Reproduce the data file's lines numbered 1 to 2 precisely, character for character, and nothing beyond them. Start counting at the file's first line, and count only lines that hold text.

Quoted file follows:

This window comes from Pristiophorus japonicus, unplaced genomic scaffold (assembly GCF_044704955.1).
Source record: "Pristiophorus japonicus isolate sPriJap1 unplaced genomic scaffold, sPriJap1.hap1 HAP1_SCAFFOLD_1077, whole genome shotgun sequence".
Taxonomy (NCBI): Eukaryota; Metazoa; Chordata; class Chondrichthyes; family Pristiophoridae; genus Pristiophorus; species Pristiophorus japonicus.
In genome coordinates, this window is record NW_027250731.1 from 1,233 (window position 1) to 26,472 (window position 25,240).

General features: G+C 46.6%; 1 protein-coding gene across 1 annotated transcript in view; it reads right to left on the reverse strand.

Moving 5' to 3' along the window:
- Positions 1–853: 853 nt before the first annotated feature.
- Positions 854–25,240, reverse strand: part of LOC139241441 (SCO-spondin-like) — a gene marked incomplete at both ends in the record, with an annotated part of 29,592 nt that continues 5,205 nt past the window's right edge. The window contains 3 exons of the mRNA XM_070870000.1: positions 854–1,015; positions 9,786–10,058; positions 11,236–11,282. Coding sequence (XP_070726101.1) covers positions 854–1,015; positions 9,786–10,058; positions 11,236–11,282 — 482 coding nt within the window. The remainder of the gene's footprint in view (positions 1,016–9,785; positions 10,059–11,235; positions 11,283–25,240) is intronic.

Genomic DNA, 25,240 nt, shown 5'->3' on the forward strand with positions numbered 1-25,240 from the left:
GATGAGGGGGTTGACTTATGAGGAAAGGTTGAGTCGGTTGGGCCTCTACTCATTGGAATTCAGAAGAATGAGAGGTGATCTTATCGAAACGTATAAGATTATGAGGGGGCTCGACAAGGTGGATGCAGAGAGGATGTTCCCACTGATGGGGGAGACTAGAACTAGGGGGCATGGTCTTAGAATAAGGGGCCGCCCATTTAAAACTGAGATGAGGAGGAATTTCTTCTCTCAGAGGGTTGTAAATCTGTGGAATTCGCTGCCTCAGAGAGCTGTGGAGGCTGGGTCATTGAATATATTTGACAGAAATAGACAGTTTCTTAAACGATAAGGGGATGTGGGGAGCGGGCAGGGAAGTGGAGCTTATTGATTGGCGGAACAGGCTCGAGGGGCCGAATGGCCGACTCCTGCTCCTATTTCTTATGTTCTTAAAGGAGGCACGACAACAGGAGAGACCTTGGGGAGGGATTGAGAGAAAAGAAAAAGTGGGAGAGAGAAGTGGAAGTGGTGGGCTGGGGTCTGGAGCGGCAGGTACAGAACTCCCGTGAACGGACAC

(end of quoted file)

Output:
This window comes from Pristiophorus japonicus, unplaced genomic scaffold (assembly GCF_044704955.1).
Source record: "Pristiophorus japonicus isolate sPriJap1 unplaced genomic scaffold, sPriJap1.hap1 HAP1_SCAFFOLD_1077, whole genome shotgun sequence".